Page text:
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A Litany of Leftist Lies-The truth behind the most common canards of the "Bush Lied" crowd ^ | 8/13/04 | Jacob Laksin

Posted on 08/13/2004 4:32:40 AM PDT by kattracks

Perhaps the least surprising moment of the recent Democratic National Convention—other than Michael Moore’s red carpet treatment—came when Ted Kennedy labeled Bush administration officials “false patriots.” Over the past several months, the “Liberal Lion” has done everything but accuse the President of treason, stating, among other things, that Operation Iraqi Freedom was fought “under false pretenses,” and that the plan to rid Iraq of Saddam was “cooked up in Texas” and sold with “lie after lie after lie.” Freeing Muslims from a murderous sociopath, Massachusetts' second most liberal Senator has bellowed, was “one of the worst blunders in the history of U.S. foreign policy.”

Listening to Kennedy and his Democratic cronies, one would never guess that deposing Saddam Hussein used to be a bipartisan concern. From the moment the Clinton administration signed the 1998 Iraqi Liberation Act, which codified “transition to democracy in Iraq” as official policy, to the October 2002 vote authorizing the president to use force against Iraq—a vote backed by 29 Democratic senators and 126 Democratic representatives—the necessity of regime change in Iraq was a rare point of agreement between the two parties.


But in the heat of this year’s presidential campaign, that principle has become disposable. Kennedy’s wanton demagoguery reflects the chief article of faith of the Left, that the justifications for war—especially Iraq’s pursuit of WMD’s and the Baa’thist regime’s ties to terrorism—are no longer defensible.


They couldn't be more wrong.


Lie #1: President Bush intentionally misled the nation when he stated that Saddam had sought yellowcake uranium in Niger.


This was the first major accusation levied at the Bush administration by the Left in order to undermine the President’s—and the War’s—credibility. Following the disclosure last summer that some of the documents the administration had used as evidence of the Iraq-Niger link were forgeries, the liberal media insisted that charges made by the President during his January 2003 State of the Union address—in which he said Iraq sought to buy enriched uranium from Niger—had been thoroughly refuted. News articles, like a July story in, casually refer to it as that “since-discredited line.” Democratic critics have also seized on Bush’s “16 words” to question the administration’s underlying credibility on the Iraq war. Michigan Democrat Carl Levin, the top Democrat on the Senate Armed Services Committee, has recently said, “The misleading statement about African uranium is not an isolated issue.” That British intelligence services firmly stand by their assertion of the Iraq-Niger connection has not swayed liberal detractors like Levin at all. As recent reports make plain, however, the connection was very real.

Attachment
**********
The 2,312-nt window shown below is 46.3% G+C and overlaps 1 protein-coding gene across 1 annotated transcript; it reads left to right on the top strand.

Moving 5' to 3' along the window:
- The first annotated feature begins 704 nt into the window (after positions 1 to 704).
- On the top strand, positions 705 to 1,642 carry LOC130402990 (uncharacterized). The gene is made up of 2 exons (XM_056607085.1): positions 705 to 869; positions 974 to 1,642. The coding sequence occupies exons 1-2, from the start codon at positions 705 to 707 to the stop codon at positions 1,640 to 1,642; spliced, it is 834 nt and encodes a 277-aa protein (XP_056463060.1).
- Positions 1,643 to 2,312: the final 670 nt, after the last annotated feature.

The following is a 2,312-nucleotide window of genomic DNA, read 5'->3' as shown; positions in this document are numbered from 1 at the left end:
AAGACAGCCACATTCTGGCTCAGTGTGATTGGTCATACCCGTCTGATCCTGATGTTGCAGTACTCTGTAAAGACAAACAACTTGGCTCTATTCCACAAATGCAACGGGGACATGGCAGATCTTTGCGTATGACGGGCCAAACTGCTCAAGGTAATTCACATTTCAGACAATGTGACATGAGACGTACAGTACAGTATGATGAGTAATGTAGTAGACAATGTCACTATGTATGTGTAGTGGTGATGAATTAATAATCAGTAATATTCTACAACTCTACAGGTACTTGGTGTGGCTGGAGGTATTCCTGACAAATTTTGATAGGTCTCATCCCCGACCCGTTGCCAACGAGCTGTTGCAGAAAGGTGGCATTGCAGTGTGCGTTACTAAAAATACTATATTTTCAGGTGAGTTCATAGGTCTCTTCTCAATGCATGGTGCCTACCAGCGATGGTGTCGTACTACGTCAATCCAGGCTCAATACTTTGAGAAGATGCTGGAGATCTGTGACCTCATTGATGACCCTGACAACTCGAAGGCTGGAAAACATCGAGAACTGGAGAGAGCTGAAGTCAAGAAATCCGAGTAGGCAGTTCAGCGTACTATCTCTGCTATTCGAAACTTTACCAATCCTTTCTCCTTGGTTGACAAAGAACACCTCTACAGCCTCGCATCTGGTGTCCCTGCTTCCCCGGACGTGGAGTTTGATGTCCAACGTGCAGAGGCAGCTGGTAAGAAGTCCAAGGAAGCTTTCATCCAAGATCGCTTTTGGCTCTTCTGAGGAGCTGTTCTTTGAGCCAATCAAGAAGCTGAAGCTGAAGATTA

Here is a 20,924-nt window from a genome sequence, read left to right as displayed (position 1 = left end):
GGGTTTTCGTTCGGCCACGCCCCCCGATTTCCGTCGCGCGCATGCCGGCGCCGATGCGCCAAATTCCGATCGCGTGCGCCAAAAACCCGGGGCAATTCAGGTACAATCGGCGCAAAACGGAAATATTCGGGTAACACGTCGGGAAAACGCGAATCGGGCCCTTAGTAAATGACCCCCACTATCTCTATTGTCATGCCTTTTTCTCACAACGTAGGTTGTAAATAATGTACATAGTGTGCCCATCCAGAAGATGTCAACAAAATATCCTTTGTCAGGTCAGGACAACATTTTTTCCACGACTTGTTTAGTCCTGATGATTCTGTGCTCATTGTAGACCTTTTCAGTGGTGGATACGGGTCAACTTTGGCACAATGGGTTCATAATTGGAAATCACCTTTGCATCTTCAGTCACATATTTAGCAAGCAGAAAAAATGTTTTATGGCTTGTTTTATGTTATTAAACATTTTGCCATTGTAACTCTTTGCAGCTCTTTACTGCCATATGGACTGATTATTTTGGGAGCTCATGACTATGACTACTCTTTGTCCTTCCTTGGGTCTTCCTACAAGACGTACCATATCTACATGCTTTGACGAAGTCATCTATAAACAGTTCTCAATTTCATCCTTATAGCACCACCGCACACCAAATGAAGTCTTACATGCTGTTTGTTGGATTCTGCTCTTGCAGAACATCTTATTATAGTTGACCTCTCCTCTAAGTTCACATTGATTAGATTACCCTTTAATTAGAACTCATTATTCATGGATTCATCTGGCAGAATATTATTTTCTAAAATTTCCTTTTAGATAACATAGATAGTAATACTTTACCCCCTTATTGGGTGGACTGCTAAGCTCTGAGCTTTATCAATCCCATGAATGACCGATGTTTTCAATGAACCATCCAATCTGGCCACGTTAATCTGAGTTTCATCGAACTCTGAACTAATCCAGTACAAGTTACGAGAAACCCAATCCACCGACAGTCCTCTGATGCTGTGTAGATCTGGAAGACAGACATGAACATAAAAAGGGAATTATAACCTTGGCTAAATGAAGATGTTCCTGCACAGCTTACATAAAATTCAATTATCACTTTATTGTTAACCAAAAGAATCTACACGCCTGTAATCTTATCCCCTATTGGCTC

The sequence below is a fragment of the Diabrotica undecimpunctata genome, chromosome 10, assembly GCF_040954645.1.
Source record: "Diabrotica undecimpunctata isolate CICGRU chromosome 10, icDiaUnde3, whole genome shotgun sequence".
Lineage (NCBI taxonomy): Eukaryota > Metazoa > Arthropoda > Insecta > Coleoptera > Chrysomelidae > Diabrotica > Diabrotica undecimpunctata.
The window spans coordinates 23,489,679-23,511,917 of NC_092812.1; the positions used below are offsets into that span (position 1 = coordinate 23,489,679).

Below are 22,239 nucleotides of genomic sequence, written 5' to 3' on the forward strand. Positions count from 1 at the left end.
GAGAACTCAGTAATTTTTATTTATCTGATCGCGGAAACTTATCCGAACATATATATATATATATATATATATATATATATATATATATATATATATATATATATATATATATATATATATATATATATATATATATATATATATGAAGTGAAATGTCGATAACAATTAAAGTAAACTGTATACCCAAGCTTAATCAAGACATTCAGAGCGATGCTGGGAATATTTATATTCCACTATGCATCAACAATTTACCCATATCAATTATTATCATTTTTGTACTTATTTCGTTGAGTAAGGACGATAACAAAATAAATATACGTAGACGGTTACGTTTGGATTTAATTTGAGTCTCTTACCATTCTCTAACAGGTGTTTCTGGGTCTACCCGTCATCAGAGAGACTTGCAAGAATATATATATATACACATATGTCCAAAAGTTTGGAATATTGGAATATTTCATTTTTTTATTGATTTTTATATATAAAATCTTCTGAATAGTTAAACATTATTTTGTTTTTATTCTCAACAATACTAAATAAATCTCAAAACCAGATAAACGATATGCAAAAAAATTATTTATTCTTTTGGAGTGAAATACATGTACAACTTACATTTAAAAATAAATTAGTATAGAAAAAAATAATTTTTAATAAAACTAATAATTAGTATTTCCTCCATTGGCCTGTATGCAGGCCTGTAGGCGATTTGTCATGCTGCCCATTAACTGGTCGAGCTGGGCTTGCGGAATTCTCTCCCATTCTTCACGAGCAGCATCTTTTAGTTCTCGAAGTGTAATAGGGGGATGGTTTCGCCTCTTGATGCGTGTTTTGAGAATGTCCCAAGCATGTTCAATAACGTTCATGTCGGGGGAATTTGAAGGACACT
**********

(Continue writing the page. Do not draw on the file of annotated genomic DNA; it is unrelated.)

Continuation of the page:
The popular disbelief in that connection owes much to the utterances of former Ambassador Joe Wilson. After a February 2002 visit to Niger, during which Wilson investigated reports that Iraq sought to reconstitute its nuclear weapons program using uranium from Africa (often at poolside), Wilson made a great show of publicly rejecting the link. In Wilson’s version of events, Saddam Hussein did not seek to purchase yellowcake uranium in Niger, nor did he have a nuclear weapons program to speak of. The flap over who revealed the identity of Wilson’s wife, CIA agent Valerie Plame (besides Plame herself), only lent credence to Wilson’s claims that Iraq posed no threat whatsoever.


As for Wilson’s much-publicized charges—that his trip resoundingly dashed any theory that Iraq sought uranium from Niger, and that the Bush administration doctored intelligence findings to bolster its case for war—they threw serious doubts on the administration’s allegation that Iraq purchased Niger uranium. When the administration retreated from the connection amid a critical storm, Wilson’s was taken as the last word on the subject.


That is, until  the release of the bipartisan-prepared 9/11 Commission Report. That bipartisan report exposed Joe Wilson as a liar on multiple fronts, and the Niger uranium story took on new life. The committee noted Wilson’s original findings were highly suspect. Wilson had maintained that the Niger intelligence was based on forged documents, a conclusion he defended by claiming that “the dates were wrong and the names were wrong” on the documents he saw. The Senate committee also saw signs of fraud. “Committee staff asked how the former ambassador could have come to the conclusion that the ‘dates were wrong and the names were wrong’ when he had never seen the CIA reports and had no knowledge of what names and dates were in the reports,” the report stated. Wilson hadn’t seen the reports for a very simple reason: they were not available until eight months after his intelligence trip to Niger.